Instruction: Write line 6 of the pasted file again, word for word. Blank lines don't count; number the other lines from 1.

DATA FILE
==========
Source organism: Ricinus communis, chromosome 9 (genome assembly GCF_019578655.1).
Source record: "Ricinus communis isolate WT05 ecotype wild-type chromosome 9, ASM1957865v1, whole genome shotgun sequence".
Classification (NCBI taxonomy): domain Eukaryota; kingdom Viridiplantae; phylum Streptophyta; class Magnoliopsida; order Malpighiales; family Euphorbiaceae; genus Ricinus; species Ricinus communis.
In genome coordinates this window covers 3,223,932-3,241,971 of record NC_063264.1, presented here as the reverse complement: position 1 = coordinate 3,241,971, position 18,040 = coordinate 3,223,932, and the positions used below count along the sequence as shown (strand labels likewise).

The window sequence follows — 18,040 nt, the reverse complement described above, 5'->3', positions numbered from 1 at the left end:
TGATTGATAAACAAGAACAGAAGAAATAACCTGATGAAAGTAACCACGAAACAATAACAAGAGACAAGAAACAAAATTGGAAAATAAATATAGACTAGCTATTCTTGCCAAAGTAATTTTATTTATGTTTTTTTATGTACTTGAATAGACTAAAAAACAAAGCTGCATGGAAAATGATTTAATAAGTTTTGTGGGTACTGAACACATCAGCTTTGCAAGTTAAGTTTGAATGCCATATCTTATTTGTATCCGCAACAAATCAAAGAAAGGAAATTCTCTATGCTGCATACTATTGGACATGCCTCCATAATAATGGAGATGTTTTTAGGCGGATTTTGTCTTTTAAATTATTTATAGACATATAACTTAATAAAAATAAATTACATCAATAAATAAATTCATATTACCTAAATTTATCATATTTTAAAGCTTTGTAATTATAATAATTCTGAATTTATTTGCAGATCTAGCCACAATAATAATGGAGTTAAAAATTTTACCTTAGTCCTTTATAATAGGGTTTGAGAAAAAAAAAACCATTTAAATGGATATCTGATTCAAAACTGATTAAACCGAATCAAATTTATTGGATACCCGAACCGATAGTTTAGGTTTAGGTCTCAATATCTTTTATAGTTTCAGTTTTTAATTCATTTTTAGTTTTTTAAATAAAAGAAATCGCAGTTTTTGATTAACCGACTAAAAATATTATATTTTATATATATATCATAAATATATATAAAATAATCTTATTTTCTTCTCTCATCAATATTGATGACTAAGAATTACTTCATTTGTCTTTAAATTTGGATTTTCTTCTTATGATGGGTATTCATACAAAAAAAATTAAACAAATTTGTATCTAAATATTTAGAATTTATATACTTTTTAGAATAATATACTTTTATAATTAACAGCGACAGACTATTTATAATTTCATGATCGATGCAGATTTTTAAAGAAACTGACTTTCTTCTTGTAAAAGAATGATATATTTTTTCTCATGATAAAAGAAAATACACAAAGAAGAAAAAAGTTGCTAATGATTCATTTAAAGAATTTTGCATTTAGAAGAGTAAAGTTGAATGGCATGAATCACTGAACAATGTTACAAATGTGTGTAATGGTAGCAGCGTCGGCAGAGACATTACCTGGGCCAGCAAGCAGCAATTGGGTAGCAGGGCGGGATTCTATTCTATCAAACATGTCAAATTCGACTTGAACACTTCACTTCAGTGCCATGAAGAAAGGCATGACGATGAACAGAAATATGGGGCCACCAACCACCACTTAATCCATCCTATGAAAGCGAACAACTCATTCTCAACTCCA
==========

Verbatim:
TGATTGATAAACAAGAACAGAAGAAATAACCTGATGAAAGTAACCACGAAACAATAACAAGAGACAAGAAACAAAATTGGAAAATAAATATAGACTAGCTATTCTTGCCAAAGTAATTTTATTTATGTTTTTTTATGTACTTGAATAGACTAAAAAACAAAGCTGCATGGAAAATGATTTAATAAGTTTTGTGGGTACTGAACACATCAGCTTTGCAAGTTAAGTTTGAATGCCATATCTTATTTGTATCCGCAACAAATCAAAGAAAGGAAATTCTCTATGCTGCATACTATTGGACATGCCTCCATAATAATGGAGATGTTTTTAGGCGGATTTTGTCTTTTAAATTATTTATAGACATATAACTTAATAAAAATAAATTACATCAATAAATAAATTCATATTACCTAAATTTATCATATTTTAAAGCTTTGTAATTATAATAATTCTGAATTTATTTGCAGATCTAGCCACAATAATAATGGAGTTAAAAATTTTACCTTAGTCCTTTATAATAGGGTTTGAGAAAAAAAAAACCATTTAAATGGATATCTGATTCAAAACTGATTAAACCGAATCAAATTTATTGGATACCCGAACCGATAGTTTAGGTTTAGGTCTCAATATCTTTTATAGTTTCAGTTTTTAATTCATTTTTAGTTTTTTAAATAAAAGAAATCGCAGTTTTTGATTAACCGACTAAAAATATTATATTTTATATATATATCATAAATATATATAAAATAATCTTATTTTCTTCTCTCATCAATATTGATGACTAAGAATTACTTCATTTGTCTTTAAATTTGGATTTTCTTCTTATGATGGGTATTCATACAAAAAAAATTAAACAAATTTGTATCTAAATATTTAGAATTTATATACTTTTTAGAATAATATACTTTTATAATTAACAGCGACAGACTATTTATAATTTCATGATCGATGCAGATTTTTAAAGAAACTGACTTTCTTCTTGTAAAAGAATGATATATTTTTTCTCATGATAAAAGAAAATACACAAAGAAGAAAAAAGTTGCTAATGATTCATTTAAAGAATTTTGCATTTAGAAGAGTAAAGTTGAATGGCATGAATCACTGAACAATGTTACAAATGTGTGTAATGGTAGCAGCGTCGGCAGAGACATTACCTGGGCCAGCAAGCAGCAATTGGGTAGCAGGGCGGGATTCTATTCTATCAAACATGTCAAATTCGACTTGAACACTTCACTTCAGTGCCATGAAGAAAGGCATGACGATGAACAGAAATATGGGGCCACCAACCACCACTTAATCCATCCTATGAAAGCGAACAACTCATTCTCAACTCCA